435 F2d 650 United States v. Sullivan
435 F.2d 650
UNITED STATES of America, Plaintiff-Appellant,
Dennis Patrick SULLIVAN, Defendant-Appellee.
United States Court of Appeals, Ninth Circuit.
November 23, 1970.
Rehearing Denied January 6, 1971.
Jeremiah F. Hallisey (argued), Walnut Creek, Cal., for appellant.
Tommy Hawk (argued), Asst. U. S. Atty., Sidney I. Lezak, U. S. Atty., Portland, Or., for appellee.
Before HAMLIN, BROWNING and WRIGHT, Circuit Judges.
Sullivan was convicted on two counts of robbing two federally insured banks in violation of 18 U.S.C. § 2113(a). His principal contention on appeal is that the trial court erred in not severing the trials of Sullivan and his co-defendant Binning and in admitting Binning's statement, which implicated Sullivan, in violation of his rights under Bruton v. United States, 391 U.S. 123, 88 S.Ct. 1620, 20 L.Ed.2d 476 (1968). We affirm.
Well before the trial date, counsel for the government advised both defense counsel by letter that he intended to offer in evidence the oral admissions of Binning to F.B.I. agents. He enclosed copies of the Binning statements.
Again, shortly before trial, the government in a trial memorandum advised the court and opposing counsel that the Binning's "admissions implicate not only the defendant Binning but, also, the defendant Sullivan as well."
Before trial the district attorney suggested separate trials for Binning and Sullivan and advised the court that the government would not resist a motion for severance if made by defendants. Counsel for Binning rejected the suggestion, saying: "It's our plan to try them together, your Honor."
Upon the hearing of a motion to suppress, the government again indicated a willingness to have a severance. Both counsel rejected the suggestion.
When, during the trial, Sullivan's counsel moved for a severance, defendant responded: "I have an objection to that, your Honor," and advised the court that he wished to proceed with a joint trial.
There followed a conference between defense counsel and defendants, and the court was advised that "both are adamant that we continue with a joint trial." The record is clear that Sullivan's insistence was despite contrary advice of his counsel.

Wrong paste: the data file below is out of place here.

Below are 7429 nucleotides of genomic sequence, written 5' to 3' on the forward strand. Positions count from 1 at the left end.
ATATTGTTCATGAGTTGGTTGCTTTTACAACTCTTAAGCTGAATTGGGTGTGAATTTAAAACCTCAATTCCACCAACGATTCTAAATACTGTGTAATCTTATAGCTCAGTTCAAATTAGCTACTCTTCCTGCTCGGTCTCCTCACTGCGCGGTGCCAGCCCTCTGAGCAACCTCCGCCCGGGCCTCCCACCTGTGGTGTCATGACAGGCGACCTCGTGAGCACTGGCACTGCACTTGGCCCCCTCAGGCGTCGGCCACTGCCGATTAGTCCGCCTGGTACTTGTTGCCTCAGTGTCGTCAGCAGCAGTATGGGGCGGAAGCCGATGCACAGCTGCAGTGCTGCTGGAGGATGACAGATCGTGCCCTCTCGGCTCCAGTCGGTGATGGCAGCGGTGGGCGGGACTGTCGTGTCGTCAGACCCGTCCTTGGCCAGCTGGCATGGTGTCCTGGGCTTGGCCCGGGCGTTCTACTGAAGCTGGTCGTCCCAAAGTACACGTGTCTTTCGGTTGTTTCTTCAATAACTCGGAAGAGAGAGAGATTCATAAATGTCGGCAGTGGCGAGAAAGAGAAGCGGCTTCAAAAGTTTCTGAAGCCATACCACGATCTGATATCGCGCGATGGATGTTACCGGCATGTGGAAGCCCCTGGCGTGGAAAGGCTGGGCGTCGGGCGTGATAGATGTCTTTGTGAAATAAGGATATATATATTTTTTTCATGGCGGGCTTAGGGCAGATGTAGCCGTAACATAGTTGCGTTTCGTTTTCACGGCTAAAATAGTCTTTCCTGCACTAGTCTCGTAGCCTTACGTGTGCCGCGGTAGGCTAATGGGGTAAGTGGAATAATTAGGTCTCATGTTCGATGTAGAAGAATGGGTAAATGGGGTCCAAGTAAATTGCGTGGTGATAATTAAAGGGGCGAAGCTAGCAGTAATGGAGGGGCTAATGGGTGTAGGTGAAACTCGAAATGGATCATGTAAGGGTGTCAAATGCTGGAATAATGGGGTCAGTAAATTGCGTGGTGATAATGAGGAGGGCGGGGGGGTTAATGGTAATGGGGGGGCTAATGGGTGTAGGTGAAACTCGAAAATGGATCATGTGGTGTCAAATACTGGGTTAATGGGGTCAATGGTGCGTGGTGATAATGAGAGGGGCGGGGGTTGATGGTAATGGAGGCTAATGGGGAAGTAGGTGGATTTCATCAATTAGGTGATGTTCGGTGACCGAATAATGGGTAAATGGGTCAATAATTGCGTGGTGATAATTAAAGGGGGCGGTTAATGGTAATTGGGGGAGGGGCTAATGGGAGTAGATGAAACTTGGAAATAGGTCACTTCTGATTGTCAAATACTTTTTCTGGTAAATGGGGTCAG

The oral admission of Binning was offered through the testimony of a government agent. Binning's counsel objected on the ground that Binning had not promptly been taken before a commissioner, and referred the court to Mallory v. United States, 354 U.S. 449, 77 S.Ct. 1356, 1 L.Ed.2d 1479 (1957). Counsel for Sullivan added: "Oh, your Honor, may the record show that on behalf of defendant Sullivan I would join in that objection."
Before the statement was related the court told the jury:
"If you find the statement made by Binning to be voluntary beyond a reasonable doubt, you may consider it as evidence only against the defendant Binning. It may not be considered by you as any evidence against the defendant Sullivan. This is important enough to repeat: It may not be considered by you as any evidence against the defendant Sullivan."
Again, in its formal instructions, the court admonished the jury that Binning's statement could not be considered against Sullivan.
Appellant asserts that the admission of the statement was a denial of his right to confrontation, since his co-defendant Binning did not take the stand and could not be cross-examined regarding it. Bruton v. United States, supra.